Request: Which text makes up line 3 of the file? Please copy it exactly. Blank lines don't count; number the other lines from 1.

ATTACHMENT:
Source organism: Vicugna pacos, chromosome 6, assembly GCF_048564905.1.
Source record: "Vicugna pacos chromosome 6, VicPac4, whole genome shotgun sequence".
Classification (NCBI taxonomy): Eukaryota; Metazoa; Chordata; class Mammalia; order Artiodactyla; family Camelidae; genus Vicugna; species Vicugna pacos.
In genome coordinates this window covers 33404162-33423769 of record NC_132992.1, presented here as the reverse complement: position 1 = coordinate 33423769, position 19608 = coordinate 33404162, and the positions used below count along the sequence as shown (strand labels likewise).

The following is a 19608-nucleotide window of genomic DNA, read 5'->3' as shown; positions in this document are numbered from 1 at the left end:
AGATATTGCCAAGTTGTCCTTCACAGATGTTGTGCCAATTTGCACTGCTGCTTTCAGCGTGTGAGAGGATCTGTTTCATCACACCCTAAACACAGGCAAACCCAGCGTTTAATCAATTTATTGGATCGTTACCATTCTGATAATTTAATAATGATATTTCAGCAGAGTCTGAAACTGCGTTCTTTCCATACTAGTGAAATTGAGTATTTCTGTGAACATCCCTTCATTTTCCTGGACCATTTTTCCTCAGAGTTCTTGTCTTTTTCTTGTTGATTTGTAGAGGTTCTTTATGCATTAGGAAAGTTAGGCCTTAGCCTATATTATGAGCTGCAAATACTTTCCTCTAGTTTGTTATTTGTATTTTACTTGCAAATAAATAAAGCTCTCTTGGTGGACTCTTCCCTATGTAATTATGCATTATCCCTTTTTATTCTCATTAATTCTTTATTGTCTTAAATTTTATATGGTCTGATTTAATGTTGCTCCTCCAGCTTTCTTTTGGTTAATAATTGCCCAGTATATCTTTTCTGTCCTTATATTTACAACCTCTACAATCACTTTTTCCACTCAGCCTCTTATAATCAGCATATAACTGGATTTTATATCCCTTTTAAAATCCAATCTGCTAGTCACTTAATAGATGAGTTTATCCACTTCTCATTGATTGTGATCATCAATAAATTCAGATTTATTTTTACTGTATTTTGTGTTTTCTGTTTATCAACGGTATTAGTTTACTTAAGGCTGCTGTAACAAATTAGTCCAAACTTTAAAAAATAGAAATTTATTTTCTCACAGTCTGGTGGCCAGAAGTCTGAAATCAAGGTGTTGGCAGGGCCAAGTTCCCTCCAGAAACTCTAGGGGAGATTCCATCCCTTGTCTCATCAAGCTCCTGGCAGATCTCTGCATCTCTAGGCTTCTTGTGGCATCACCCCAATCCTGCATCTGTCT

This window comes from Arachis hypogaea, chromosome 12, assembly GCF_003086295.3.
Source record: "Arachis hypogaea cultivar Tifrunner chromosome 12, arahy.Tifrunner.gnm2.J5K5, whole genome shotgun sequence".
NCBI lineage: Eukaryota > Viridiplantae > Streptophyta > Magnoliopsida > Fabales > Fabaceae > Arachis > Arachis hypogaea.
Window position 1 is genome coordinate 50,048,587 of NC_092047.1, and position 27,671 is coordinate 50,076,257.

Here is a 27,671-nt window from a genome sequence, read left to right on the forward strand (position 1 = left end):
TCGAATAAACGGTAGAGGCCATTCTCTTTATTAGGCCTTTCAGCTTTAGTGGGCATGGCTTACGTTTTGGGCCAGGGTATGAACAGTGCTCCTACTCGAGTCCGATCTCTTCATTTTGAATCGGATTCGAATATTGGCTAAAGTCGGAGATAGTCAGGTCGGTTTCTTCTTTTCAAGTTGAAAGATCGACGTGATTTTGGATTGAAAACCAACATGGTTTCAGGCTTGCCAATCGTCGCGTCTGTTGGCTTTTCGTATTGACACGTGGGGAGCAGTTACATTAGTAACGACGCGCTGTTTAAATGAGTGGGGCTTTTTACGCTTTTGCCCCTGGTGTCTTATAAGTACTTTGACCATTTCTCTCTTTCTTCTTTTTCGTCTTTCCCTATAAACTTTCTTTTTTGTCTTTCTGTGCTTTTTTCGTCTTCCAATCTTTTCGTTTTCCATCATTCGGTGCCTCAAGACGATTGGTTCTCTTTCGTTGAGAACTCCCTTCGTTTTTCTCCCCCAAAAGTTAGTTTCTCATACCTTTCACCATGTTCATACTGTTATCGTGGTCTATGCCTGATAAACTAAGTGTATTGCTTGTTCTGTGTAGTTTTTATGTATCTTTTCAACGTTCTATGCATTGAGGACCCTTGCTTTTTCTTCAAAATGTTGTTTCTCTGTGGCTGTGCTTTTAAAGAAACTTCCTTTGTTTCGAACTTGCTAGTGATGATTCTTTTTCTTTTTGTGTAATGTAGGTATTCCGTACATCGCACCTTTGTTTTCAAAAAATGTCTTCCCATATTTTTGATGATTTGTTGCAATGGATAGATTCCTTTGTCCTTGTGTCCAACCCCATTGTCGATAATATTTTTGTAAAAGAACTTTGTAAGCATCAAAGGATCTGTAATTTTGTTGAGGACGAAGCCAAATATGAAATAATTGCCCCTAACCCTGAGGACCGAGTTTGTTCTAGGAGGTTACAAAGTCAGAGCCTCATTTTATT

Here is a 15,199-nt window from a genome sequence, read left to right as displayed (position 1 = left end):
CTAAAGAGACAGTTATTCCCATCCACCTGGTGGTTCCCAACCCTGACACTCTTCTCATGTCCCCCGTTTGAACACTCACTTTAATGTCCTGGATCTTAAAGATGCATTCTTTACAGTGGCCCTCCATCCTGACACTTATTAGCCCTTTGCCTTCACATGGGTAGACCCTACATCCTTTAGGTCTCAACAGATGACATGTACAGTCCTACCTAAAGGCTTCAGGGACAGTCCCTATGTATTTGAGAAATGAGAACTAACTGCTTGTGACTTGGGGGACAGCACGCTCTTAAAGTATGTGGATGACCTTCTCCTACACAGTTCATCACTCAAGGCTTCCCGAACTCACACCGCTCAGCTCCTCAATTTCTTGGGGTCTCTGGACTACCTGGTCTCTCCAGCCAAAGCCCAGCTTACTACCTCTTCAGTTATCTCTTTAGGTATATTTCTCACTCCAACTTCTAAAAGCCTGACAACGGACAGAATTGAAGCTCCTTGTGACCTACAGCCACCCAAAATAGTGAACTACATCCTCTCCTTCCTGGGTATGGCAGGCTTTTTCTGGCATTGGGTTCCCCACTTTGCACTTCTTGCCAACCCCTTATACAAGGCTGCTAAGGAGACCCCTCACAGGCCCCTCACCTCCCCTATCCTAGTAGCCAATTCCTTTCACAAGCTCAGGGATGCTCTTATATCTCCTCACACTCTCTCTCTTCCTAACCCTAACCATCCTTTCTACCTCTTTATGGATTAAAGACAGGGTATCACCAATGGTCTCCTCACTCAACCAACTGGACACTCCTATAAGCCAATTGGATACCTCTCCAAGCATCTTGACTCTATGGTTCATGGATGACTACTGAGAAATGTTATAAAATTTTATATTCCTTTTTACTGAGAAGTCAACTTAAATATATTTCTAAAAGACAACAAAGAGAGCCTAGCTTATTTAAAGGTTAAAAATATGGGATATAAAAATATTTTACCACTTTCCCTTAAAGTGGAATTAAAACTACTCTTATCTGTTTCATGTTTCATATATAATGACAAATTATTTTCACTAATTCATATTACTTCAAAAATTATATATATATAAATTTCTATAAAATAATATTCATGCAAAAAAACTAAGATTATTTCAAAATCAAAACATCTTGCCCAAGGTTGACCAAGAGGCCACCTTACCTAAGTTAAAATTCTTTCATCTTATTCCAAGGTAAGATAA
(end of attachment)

Classification (NCBI taxonomy): Eukaryota; Metazoa; Chordata; class Mammalia; order Artiodactyla; family Camelidae; genus Vicugna; species Vicugna pacos.